choices for program managers and budget decision-makers are not distorted
by inaccurate cost information.
To state the obvious, if Congress chooses to reject this reform, the
Administration will strongly oppose the $9 billion in requested discretionary
appropriations from being seized and spent on other programs. These resources
need to be available for Federal employee retirements one way or mother,
but obviously we do not intend for them to be spent twice.
For FY 2003, the Office of Management and Budget requests budget authority
of $73.5 million. This request is the same as the FY 2002 enacted level,
adjusted for the Administration's proposal to fully fund accruing federal
retiree costs. The OMB budget request will provide 510 full-time equivalent
(FTE) positions, 17 below the FY 2002 FTE level of 527.
The Office of Management and Budget assists the President in the development
and implementation of a government-wide budget, fiscal, and management
policies. As the chief management and budget office of the Executive Branch,
we have a special obligation to adhere to budgetary discipline and maximize
productivity. As you can see from our budget request for FY 2003, OMB
is committed to maintaining budgetary restraint while funding new initiatives
including emphasis on government-wide information technology and E-Government.
As it has for agencies across government; OMB has compared its management
capabilities and organization against the standards for success of the
President's Management Agenda. The baseline evaluation as of September
30, 2001 indicated that there is work to be done at OMB in each of the
five areas targeted by tile President for government-wide improvement.
Our particular focus will be to better manage OMB's human capital and
effectively harness information technology.
Consolidated Executive Office of the President Appropriation
As you know, the Executive Office of the President (EOP), despite the
name, has never been budgeted for as a single entity and is not currently
covered under a single appropriation. As part of the FY 2003 Budget, the
Administration is again requesting a consolidation and financial realignment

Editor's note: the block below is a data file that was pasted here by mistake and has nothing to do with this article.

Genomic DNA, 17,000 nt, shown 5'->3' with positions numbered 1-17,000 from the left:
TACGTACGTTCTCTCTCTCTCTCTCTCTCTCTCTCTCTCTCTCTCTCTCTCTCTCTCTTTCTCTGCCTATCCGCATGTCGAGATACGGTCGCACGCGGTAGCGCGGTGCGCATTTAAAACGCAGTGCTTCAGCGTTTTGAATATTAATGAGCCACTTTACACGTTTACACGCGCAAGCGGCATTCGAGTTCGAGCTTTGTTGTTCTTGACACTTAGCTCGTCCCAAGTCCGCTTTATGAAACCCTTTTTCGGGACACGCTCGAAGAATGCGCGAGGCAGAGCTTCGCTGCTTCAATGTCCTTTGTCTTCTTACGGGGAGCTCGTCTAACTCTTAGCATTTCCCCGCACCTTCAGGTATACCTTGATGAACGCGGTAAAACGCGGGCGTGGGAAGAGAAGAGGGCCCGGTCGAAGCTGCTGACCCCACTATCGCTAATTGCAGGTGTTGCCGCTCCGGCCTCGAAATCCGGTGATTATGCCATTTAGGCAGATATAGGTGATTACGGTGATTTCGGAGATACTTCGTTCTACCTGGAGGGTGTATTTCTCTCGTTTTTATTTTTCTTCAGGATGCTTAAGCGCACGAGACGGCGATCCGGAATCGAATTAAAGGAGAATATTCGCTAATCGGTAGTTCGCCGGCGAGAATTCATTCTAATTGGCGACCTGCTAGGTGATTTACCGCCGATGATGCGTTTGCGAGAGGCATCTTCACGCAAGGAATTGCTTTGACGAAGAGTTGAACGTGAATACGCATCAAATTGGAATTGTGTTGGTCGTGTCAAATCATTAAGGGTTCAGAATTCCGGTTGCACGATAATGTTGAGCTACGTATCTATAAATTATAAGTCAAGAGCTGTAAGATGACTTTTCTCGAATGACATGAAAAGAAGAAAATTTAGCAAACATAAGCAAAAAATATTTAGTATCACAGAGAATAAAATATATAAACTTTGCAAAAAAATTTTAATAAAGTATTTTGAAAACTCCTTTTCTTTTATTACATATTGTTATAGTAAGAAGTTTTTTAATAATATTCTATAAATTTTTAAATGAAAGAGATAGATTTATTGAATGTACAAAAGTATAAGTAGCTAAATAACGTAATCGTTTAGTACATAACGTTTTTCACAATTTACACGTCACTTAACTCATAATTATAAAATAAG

for the EOP. The initiative would consolidate 15 EOP components and fund
them with a single appropriation for a total of $336.2 million.
This will give the President maximum flexibility in allocating resources
and staff in support of his office and is intended to: permit a more rapid
response to changing needs and priorities; allow the President to address
emergent national needs; produce greater economies of scale and other
efficiencies in procuring goods and services; and, enhance accountability
for performance. This initiative will allow the President to align EOP
resources to meet changing national priorities - something he cannot do
now under the current account structure. I know that Mr. Phil Larsen,
Special Assistant to the President and Director of the Office of Administration
will be talking with you later this afternoon about this proposal.
Electronic Government E-Gov
I'd like to spend a little time discussing an item that is important
to the President and is under the purview of this subcommittee -"The
E-Gov Fund." Let me start by highlighting the recent Council for
Excellence in Government Survey that found 70% of Americans favor investing
in E-Government to mal
The Vice President recently launched the newly designed FirstGov web
site and the Administration released its E-Government strategy. There
are four target audiences for this endeavor. each providing opportunities
to transform delivery of services: individuals, businesses, other governments,
and federal employees.
This strategy is primarily being implemented through 24 multi-agency
EGovernment initiatives that will lead to significant improvements in
productivity. These initiatives will transform government operations by
making citizen's needs paramount. Each of these initiatives will result
in the elimination of duplicative agency IT programs and savings could
reach several billion dollars. For example, FEMA is leading an initiative
to create a one-stop portal with information applicable to public and
private organizations involved in disaster preparedness and response.
Accurate and timely data from this project may result in saved lives and
reduction of property damage; it may also save millions of dollars by
eliminating redundant programs and agency costs.
The FY 2003 Budget seeks $45 million for the second installment of this
fund, totaling $100 million over the next three years. OMB would manage
allocations from the fund housed in an account in the General Services
Administration. Projects will be selected that create savings by replacing
redundant efforts, and that have viable business cases and implementation
We appreciated this subcommittee's support of this initiative last year
and hope it will continue to place a high priority on funding innovative
interagency projects that would deliver services directly to the public,
or create the infrastructure to support such delivery. We look forward
to continuing to work with you and your staff in this important initiative.
The OMB budget request for FY 2003 reflects the President's commitment
to hold down spending levels in light of our Nation's new priorities in
the war against terrorism at home and abroad.
I want to thank you for the opportunity to meet with you today to discuss
the OMB budget request. I look forward to working with the Committee.
I would be happy to address any questions the Committee may have on the
OMB budget or other budgetary issues.